UOW research team

Image: UOW research team

In her UOW competition-winning three-minute thesis presentation, Sarah explained how the MRT and the use of nanoparticles are used to pinpoint the exact location into which radiotherapy should be applied, reducing the chance of destroying healthy brain tissue.

“It’s using a knife-like beam to specifically target the tumour site,” she said.

“And using this method, tumours can be treated with just one shot (15 Gy), whereas other treatments compromise of daily doses of radiotherapy, for many weeks.”

At just 25, Sarah never thought she would find herself doing world-changing medical research.

She actually thought that after completing her degree in medical and radiation physics at UOW she would gravitate towards teaching until she took on a research subject in her final year.

“I found I really enjoyed it and I continued on with it through the summer break, ended up doing my Honours based on that research, and am now completing my PhD,” she said.

“I’m a very practical person and in research, I am learning new skills.

“A lot of my days are spent in a biology lab and in France, I have been in a chemistry lab, so I am working in four or five different scientific disciplines.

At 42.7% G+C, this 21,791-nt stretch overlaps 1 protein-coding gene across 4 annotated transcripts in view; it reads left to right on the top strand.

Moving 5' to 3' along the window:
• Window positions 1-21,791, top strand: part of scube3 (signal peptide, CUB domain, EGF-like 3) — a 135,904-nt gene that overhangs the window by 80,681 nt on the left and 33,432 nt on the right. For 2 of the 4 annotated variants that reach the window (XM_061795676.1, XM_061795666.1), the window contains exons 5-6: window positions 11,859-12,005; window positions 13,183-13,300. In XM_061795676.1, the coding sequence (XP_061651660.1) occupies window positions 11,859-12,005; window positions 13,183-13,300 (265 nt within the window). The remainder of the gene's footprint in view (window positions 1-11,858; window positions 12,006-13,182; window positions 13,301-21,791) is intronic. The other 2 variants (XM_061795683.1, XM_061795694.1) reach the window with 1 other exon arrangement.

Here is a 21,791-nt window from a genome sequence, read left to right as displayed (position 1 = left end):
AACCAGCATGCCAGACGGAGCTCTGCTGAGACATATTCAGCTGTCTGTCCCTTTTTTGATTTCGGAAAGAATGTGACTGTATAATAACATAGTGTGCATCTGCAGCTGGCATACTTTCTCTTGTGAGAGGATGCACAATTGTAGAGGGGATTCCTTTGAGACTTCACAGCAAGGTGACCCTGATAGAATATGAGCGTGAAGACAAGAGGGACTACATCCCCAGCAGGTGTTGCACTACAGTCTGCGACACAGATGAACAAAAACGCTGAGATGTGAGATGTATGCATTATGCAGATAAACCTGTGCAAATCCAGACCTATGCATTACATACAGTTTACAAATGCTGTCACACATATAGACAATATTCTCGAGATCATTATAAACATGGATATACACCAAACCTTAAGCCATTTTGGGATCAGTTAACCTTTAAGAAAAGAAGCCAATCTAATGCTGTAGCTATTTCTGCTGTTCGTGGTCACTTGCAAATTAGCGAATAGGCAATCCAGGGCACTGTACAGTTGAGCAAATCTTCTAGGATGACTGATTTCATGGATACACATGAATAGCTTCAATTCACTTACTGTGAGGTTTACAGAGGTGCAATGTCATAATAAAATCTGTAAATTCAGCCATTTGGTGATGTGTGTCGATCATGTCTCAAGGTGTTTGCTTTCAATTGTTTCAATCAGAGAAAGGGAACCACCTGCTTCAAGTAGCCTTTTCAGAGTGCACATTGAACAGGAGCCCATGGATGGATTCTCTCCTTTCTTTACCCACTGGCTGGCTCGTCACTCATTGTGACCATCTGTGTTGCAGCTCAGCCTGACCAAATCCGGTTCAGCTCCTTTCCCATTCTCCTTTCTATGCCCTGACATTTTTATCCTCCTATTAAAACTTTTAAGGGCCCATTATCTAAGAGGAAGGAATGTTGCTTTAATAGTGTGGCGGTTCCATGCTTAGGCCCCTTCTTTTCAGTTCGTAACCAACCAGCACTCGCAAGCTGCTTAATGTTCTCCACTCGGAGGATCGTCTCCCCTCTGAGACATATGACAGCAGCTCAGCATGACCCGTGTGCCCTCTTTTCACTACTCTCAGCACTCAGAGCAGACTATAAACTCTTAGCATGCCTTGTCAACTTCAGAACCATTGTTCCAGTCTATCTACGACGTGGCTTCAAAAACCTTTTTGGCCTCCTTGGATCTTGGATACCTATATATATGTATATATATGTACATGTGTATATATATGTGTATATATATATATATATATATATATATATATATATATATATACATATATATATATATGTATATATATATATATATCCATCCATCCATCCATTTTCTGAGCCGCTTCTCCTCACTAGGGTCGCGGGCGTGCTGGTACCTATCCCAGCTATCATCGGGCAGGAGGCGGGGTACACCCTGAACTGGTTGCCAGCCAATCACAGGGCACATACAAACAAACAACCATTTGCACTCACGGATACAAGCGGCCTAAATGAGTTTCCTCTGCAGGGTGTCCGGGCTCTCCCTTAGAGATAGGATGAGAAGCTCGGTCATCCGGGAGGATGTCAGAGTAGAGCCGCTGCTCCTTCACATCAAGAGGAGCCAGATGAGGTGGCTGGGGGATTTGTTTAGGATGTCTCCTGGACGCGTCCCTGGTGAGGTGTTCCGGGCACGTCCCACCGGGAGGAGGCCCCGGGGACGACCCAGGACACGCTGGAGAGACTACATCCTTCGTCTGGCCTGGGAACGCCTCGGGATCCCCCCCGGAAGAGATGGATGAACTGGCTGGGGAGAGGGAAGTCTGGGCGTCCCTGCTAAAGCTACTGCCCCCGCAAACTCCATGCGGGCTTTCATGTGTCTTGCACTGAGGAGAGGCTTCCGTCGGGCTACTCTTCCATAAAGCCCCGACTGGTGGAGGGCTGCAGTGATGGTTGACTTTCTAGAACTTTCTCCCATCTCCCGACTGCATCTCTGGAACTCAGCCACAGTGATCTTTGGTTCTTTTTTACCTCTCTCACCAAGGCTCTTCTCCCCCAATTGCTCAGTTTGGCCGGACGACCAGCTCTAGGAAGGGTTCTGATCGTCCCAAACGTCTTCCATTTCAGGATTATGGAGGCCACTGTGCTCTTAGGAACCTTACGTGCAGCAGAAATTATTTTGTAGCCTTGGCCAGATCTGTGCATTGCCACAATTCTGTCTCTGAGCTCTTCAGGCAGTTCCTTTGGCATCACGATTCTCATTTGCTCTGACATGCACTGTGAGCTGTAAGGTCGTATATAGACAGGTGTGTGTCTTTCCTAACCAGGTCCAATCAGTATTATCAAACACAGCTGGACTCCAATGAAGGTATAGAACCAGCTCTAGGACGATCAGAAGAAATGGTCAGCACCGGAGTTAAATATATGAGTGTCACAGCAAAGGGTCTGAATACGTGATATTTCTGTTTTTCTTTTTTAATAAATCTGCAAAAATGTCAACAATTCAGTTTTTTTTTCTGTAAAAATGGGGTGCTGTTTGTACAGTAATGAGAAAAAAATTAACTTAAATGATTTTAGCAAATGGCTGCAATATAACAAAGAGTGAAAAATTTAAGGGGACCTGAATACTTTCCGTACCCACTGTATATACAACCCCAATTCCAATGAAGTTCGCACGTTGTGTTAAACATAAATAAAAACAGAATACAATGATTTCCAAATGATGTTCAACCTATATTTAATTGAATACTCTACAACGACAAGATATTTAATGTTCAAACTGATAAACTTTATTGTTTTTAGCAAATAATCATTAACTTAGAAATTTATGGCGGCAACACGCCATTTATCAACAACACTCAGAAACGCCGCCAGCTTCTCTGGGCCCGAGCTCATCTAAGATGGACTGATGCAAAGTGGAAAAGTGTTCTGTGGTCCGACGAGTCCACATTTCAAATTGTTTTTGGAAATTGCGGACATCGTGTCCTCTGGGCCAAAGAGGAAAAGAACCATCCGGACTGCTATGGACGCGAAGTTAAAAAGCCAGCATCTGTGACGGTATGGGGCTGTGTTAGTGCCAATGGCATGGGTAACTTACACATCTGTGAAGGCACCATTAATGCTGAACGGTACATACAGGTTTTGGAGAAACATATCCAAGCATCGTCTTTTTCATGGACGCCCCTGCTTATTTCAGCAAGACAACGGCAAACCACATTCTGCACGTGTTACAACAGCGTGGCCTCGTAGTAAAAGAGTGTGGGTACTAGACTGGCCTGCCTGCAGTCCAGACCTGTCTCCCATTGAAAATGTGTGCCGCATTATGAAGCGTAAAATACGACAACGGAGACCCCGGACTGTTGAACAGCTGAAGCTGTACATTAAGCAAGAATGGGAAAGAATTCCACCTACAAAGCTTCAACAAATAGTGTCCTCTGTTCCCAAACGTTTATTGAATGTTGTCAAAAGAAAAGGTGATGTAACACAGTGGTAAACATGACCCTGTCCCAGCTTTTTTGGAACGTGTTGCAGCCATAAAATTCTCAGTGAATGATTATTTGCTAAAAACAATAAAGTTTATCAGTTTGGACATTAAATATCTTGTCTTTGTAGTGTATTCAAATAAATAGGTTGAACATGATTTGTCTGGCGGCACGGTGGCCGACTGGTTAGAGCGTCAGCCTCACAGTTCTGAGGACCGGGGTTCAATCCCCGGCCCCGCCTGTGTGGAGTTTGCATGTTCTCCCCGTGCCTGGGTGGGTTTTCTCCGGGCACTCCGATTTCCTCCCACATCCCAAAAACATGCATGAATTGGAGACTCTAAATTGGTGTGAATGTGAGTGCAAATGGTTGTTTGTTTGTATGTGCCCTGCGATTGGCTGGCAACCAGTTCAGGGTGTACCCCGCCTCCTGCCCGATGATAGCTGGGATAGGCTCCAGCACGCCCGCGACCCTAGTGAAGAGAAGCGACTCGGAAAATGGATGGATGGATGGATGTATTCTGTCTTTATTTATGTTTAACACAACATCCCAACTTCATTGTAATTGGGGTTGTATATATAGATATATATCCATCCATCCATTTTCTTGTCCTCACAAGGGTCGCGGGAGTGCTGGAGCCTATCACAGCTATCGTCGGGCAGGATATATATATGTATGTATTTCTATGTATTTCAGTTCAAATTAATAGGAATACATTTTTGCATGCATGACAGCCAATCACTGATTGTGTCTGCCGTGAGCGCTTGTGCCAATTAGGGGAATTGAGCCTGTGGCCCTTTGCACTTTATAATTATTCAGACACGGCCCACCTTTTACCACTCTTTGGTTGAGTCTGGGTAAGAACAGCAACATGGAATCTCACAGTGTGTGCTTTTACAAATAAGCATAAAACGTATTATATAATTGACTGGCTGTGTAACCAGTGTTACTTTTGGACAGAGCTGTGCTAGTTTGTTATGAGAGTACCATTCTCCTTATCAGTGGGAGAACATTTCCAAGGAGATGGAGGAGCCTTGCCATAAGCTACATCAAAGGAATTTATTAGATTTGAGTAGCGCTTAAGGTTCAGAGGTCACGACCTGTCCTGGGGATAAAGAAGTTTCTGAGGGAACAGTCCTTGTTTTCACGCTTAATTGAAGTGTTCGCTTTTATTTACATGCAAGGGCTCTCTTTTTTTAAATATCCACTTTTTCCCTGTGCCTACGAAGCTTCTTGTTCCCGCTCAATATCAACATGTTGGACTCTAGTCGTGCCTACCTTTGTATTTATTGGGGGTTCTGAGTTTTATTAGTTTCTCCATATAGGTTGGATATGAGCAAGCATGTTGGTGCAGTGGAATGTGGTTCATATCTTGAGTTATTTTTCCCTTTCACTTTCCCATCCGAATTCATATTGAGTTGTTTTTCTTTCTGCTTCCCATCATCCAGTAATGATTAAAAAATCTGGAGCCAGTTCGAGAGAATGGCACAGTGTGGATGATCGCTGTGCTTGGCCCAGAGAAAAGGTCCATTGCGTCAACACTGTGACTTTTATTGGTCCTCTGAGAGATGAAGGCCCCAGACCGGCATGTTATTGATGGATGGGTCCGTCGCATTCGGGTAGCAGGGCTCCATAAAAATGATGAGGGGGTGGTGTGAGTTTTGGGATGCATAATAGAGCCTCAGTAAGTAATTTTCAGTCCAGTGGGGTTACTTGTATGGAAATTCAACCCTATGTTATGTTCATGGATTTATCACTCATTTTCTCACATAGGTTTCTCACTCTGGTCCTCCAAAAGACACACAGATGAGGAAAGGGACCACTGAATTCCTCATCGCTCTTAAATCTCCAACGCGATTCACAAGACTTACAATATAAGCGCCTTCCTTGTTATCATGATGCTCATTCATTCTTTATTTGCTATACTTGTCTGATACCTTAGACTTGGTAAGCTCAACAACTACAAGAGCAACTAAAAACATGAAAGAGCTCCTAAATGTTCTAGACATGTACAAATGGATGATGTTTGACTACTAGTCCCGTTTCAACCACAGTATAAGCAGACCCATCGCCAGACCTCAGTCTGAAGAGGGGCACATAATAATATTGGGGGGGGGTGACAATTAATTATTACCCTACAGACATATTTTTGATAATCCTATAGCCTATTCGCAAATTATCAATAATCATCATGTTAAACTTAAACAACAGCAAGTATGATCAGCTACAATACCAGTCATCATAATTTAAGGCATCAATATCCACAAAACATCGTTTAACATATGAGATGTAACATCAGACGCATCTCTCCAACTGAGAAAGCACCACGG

“Multidisciplinary research like this is the way of the future and it is engaging and very interesting.”

She said when she first became involved in the project, she knew nothing about nanoparticles or MRT or even much about brain cancer.

“It’s not something that is talked about in mainstream media,” she said.

“Brain cancers are not as common as other cancers like breast cancer and are very difficult to treat which often deters research funding.”

The results of the current research, which is now testing the treatment on rats, have been better than expected.

So far 25 per cent of the rats on which they have been testing the treatment have survived, well above the general survival rate of other more conventional treatments.

“The (five year) survival rate for brain cancer, especially glioblastoma, is about four-five per cent,” Sarah said.

“But this research is not just about curing brain cancer, it is also about improving quality of life, so while our results are amazing in terms of survival statistics, it’s not the only thing we are looking for at the end of the day.

“This therapy uses only one fraction, compared to 30-40 fractions for up to 60 Gy of radiation in more conventional treatments so it is not only lengthening life expectancy but improving quality of life as well.”

Sarah said she only has six months left to complete her PhD and is now in the process of writing it up.

Her long-term plan is to continue with the research, and she said the team is planning on trying different nanoparticles to decide which are going to be the most effective.

The team is working closely with the Australian Synchrotron in an effort to move towards trials in larger animals and hopefully to human clinical trials.

“The synchrotron was built with a hospital attached so the research can be done on site,” she said.